Retirees set for ANOTHER bumper state pension pay rise next year
Millions of retirees are set to receive hundreds of pounds more as part of their state pension payouts next year following higher than expected official wage growth data.
All eyes were on the Office for National Statistics’ (ONS) labour market overview detailing the annual growth in pay over a core three-month period which is used to calculate state pension changes.
Between May and July 2023, annual growth in employees’ average total pay (including bonuses) came in at 8.5% – higher than expected and the highest figure since comparable records began in 2001, and it’s also higher than last month’s earnings data at 8.2%.
This means an estimated 12 million retirees could see their state pension rise by 8.5% in April 2024, if the Government commits to this uplift. For those who retired from 6 April 2016, if confirmed, they could see a £900 increase in their flat rate state pension from £10,600 to £11,500 per year.
For those who retired pre-2016 and who are in receipt of the basic state pension, their annual sum could increase by nearly £700, from £8,122 to £8,814.
And it’s all to do with the state pension triple lock.
Pension triple lock
This is a mechanism by which the Government changes the state pension figure, both the basic and flat rate pension.
It guarantees that the state pension rises each year by the highest of:
- Average earnings growth (May to July’s ONS figure)
- Inflation (in the year to September, published in October), or
Taking the 2.5% figure to one side, currently the inflation figure in the year to July came in at 6.8%, which is lower than the wage growth figure of 8.5%.
Now, we need to wait until the September inflation reading is released in October to have all three readings, but with the Government and the Bank of England both forecasting inflation to fall to 5% by year end, it seems likely that the earnings growth figure (rather than inflation) will determine next year’s state pension rise.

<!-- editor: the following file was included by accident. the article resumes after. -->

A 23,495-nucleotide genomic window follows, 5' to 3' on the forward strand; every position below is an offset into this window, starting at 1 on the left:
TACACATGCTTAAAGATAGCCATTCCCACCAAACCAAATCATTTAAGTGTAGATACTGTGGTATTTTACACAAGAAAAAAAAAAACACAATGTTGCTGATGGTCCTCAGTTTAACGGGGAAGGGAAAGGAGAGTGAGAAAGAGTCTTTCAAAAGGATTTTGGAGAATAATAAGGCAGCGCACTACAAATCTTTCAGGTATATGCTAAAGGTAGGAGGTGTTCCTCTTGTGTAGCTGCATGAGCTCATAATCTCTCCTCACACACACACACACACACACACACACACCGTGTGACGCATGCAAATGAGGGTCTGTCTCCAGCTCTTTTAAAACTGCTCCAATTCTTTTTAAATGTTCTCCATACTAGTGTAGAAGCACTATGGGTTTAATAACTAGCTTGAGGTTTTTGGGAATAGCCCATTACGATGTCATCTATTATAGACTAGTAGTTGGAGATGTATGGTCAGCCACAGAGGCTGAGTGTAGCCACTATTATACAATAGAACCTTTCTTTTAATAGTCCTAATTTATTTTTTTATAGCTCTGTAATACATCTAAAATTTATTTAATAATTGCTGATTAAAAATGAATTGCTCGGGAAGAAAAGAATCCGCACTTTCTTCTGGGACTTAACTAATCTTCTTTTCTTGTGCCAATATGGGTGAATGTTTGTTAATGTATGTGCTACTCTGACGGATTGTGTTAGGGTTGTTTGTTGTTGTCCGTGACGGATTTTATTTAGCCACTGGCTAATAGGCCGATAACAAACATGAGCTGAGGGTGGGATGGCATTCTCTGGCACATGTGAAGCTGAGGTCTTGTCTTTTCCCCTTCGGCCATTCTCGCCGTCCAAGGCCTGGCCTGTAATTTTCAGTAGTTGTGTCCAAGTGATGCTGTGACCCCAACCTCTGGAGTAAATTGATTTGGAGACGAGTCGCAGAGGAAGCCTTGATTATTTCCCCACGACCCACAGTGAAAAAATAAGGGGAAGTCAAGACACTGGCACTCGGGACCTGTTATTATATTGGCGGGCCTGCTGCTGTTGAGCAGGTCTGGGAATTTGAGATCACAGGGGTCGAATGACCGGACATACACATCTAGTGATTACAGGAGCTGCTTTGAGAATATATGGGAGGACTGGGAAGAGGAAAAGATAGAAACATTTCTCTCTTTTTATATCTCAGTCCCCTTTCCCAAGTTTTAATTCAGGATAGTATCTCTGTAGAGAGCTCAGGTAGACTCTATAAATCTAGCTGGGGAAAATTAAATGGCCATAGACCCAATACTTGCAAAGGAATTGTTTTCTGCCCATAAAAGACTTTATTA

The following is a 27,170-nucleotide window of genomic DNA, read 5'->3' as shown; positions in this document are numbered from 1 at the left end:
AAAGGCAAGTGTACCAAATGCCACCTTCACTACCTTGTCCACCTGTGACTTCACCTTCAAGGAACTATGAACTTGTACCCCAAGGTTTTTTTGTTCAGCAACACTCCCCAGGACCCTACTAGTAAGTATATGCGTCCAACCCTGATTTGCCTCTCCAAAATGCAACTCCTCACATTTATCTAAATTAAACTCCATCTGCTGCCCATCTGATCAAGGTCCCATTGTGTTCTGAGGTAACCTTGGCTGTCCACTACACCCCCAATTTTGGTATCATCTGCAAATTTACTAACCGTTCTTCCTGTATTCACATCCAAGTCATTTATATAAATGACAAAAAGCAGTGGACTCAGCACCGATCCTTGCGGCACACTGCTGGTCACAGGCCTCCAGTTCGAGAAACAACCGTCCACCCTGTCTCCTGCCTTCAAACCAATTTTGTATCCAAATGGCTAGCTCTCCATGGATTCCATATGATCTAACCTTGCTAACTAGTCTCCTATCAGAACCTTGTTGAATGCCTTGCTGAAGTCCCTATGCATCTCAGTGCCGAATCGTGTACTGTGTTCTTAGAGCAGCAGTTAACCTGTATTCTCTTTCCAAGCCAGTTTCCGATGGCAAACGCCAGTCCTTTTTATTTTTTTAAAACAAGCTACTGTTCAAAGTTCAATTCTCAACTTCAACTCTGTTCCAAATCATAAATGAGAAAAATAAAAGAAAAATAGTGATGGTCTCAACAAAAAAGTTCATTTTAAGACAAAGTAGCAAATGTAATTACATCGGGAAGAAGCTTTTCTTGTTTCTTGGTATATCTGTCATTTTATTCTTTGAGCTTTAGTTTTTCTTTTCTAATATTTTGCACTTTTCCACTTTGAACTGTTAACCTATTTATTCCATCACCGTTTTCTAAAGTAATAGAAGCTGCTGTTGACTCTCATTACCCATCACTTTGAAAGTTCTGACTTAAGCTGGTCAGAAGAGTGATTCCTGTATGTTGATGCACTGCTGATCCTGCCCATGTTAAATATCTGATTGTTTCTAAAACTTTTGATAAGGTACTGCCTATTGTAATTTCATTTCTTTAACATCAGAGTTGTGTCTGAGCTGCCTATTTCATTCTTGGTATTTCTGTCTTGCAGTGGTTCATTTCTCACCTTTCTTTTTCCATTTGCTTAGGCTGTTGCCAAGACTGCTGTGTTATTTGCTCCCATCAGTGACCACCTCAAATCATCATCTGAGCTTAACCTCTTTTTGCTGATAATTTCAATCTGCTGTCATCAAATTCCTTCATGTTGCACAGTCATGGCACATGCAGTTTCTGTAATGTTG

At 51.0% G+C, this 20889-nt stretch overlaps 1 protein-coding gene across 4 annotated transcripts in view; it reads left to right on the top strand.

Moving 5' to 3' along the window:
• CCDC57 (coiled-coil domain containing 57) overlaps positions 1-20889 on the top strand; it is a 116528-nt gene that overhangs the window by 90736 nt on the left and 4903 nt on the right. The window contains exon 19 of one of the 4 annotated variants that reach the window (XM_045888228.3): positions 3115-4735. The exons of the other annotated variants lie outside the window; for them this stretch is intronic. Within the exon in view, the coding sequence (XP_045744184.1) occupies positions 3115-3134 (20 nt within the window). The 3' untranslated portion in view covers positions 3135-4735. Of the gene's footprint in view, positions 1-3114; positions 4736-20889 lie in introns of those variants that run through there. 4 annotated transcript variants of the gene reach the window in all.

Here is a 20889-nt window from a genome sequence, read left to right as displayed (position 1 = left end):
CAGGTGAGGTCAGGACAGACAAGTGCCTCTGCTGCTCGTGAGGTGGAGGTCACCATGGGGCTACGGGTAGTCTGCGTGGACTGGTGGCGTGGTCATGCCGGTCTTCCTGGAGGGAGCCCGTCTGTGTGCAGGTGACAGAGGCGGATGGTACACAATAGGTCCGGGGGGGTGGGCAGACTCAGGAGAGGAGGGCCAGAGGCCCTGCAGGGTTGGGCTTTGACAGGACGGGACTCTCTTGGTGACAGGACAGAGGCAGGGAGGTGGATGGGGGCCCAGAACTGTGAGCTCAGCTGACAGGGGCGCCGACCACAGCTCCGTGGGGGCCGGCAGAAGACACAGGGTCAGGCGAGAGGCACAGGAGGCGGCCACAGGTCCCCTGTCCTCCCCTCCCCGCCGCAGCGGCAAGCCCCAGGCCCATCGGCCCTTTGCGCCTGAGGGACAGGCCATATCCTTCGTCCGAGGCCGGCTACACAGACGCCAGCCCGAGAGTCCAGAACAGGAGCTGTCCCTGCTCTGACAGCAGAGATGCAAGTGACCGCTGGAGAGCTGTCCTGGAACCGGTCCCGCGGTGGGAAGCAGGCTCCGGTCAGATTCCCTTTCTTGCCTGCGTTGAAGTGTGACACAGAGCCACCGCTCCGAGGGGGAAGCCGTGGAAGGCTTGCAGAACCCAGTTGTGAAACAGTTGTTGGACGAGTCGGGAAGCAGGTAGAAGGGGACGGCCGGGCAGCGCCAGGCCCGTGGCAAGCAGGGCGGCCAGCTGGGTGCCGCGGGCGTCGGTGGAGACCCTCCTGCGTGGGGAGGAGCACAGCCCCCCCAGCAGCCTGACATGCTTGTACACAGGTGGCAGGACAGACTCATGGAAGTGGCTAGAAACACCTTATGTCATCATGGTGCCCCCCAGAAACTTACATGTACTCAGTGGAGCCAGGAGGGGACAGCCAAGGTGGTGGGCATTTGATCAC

According to the ONS, the three-month earnings figure was higher than expected off the back of NHS and civil service one-off payments made in June and July 2023, following industrial strike action by workers.
However, as well as waiting till October, for the 8.5% increase to the state pension to go ahead next year, the Government still needs to confirm the policy.
With the cost-of-living crisis affecting society in different ways, many people criticised the bumper 10.1% pension payout last year, as working classes were hit with real terms cuts as inflation soared.
Last month, Prime Minister Rishi Sunak confirmed the Government will stick to its triple lock pledge next year. However, he declined to comment last weekend about what would feature in the Conservative party’s manifesto.
Indeed, with the cost of maintaining the pension triple lock previously estimated at £21bn over a three-year period, and with calculations suggesting it could exceed budget, the Treasury may need to make cuts elsewhere.
The Autumn Statement date has been set for 22 November 2023, and with election campaigning likely to kick off soon, we’re due to hear more announcements affecting pensions and retirees in the coming months.
Jon Greer, head of retirement policy at Quilter, said: “Over the past few years, the triple lock has become a symbol of intergenerational tension. On the one hand, some say the triple lock should be scrapped because it provides a huge boost to pensioner income at significant cost to Government at a time when funds are being increasingly stretched in other vital areas. On the other hand, there are arguments that the younger people should welcome the increased state pension as they will one day receive the benefit themselves.
“The truth is that both arguments are correct. Young people will benefit eventually, but that is a long time away. What matters in the here and now is that state pension uprating is done in a way that links pensioner income to experiences in the wider economy.”
Steven Cameron, pensions director at Aegon said: “The huge popularity of the triple lock amongst pensioners is balanced by the huge cost of funding it, which is met by the current National Insurance contributions of today’s workers. All parties must find a way to balance the books. One fairer and less unpredictable option would be to move away from a year-on-year comparison of earnings, inflation and 2.5% to one which averages out across say three years.”
Tom Selby, head of retirement policy at AJ Bell, added: “For savers, this lack of certainty about future increases makes it difficult to plan their own retirement saving. What’s more, as the triple lock increases the value of the state pension, other cost-saving measures – most likely future state pension age increases – will inevitably become more likely.”